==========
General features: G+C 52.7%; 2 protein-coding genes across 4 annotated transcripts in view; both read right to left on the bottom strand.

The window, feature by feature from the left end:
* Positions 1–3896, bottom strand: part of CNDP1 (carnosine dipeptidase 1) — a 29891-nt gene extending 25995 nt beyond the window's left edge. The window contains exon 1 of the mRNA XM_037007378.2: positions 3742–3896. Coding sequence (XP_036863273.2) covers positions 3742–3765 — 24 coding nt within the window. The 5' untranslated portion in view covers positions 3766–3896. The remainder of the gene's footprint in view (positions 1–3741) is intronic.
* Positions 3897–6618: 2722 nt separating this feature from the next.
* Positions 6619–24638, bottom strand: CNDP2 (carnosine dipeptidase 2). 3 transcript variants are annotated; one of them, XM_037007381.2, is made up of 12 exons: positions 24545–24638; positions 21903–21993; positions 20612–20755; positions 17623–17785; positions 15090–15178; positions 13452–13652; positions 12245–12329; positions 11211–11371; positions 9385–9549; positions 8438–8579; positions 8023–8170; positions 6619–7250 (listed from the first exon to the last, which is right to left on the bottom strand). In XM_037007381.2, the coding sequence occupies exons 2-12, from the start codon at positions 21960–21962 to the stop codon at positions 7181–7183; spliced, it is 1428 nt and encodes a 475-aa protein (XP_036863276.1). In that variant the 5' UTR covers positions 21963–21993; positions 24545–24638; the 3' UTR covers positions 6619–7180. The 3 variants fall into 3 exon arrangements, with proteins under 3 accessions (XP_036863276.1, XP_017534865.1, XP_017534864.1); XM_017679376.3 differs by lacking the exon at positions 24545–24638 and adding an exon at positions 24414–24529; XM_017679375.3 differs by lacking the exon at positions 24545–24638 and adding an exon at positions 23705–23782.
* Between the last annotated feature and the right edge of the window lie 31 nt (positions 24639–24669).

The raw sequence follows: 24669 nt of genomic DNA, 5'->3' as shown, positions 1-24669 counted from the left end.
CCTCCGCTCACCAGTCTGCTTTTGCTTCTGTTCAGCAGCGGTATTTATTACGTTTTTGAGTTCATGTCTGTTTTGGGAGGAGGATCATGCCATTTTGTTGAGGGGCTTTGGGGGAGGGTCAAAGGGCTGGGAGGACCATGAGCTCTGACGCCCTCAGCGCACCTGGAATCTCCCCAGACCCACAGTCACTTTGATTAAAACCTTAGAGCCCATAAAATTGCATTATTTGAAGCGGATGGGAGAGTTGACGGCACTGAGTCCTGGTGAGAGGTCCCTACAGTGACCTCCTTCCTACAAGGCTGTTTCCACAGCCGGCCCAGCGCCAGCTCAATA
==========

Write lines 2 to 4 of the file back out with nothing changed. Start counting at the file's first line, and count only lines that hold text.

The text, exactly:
The window, feature by feature from the left end:
* Positions 1–3896, bottom strand: part of CNDP1 (carnosine dipeptidase 1) — a 29891-nt gene extending 25995 nt beyond the window's left edge. The window contains exon 1 of the mRNA XM_037007378.2: positions 3742–3896. Coding sequence (XP_036863273.2) covers positions 3742–3765 — 24 coding nt within the window. The 5' untranslated portion in view covers positions 3766–3896. The remainder of the gene's footprint in view (positions 1–3741) is intronic.
* Positions 3897–6618: 2722 nt separating this feature from the next.